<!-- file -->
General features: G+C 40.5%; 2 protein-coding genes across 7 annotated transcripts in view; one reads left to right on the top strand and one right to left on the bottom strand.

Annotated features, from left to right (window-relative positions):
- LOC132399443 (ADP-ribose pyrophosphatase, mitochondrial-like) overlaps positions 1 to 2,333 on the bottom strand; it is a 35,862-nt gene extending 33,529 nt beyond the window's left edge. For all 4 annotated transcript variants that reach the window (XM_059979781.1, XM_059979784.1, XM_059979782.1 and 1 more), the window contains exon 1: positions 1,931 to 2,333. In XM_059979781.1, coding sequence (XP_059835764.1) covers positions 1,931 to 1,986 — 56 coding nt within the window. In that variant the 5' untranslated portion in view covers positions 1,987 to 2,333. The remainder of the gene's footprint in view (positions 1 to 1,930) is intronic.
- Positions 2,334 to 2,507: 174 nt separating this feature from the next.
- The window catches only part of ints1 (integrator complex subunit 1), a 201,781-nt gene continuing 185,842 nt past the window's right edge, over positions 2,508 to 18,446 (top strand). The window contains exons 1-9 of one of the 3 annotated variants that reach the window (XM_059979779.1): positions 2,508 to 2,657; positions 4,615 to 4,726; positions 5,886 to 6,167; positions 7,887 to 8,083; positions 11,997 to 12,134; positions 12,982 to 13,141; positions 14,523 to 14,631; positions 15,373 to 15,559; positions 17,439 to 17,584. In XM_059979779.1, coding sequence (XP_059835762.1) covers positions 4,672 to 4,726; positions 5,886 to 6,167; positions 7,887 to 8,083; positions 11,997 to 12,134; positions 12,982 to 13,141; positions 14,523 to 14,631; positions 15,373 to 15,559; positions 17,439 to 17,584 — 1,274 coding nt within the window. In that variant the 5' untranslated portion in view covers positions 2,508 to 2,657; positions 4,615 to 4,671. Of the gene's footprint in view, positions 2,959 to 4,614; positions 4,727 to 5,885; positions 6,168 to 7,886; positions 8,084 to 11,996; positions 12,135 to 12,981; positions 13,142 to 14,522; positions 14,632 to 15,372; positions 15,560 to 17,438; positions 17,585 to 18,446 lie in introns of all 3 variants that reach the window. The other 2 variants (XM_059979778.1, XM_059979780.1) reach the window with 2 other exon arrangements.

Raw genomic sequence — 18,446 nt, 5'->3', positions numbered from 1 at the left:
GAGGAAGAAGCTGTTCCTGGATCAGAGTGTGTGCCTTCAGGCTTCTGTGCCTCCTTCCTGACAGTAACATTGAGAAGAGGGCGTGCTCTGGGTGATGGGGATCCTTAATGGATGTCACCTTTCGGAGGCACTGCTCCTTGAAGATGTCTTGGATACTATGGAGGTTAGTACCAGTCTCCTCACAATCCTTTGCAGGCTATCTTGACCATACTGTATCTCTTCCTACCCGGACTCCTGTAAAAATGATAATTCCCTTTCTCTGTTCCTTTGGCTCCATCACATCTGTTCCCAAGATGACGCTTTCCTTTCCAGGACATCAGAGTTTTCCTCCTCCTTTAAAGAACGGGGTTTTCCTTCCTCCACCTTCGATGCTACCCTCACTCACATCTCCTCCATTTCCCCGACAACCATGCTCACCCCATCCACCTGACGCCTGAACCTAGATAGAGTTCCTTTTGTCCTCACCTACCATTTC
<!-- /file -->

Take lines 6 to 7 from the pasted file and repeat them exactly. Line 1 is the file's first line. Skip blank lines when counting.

Raw genomic sequence — 18,446 nt, 5'->3', positions numbered from 1 at the left:
GAGGAAGAAGCTGTTCCTGGATCAGAGTGTGTGCCTTCAGGCTTCTGTGCCTCCTTCCTGACAGTAACATTGAGAAGAGGGCGTGCTCTGGGTGATGGGGATCCTTAATGGATGTCACCTTTCGGAGGCACTGCTCCTTGAAGATGTCTTGGATACTATGGAGGTTAGTACCAGTCTCCTCACAATCCTTTGCAGGCTATCTTGACCATACTGTATCTCTTCCTACCCGGACTCCTGTAAAAATGATAATTCCCTTTCTCTGTTCCTTTGGCTCCATCACATCTGTTCCCAAGATGACGCTTTCCTTTCCAGGACATCAGAGTTTTCCTCCTCCTTTAAAGAACGGGGTTTTCCTTCCTCCACCTTCGATGCTACCCTCACTCACATCTCCTCCATTTCCCCGACAACCATGCTCACCCCATCCACCTGACGCCTGAACCTAGATAGAGTTCCTTTTGTCCTCACCTACCATTTC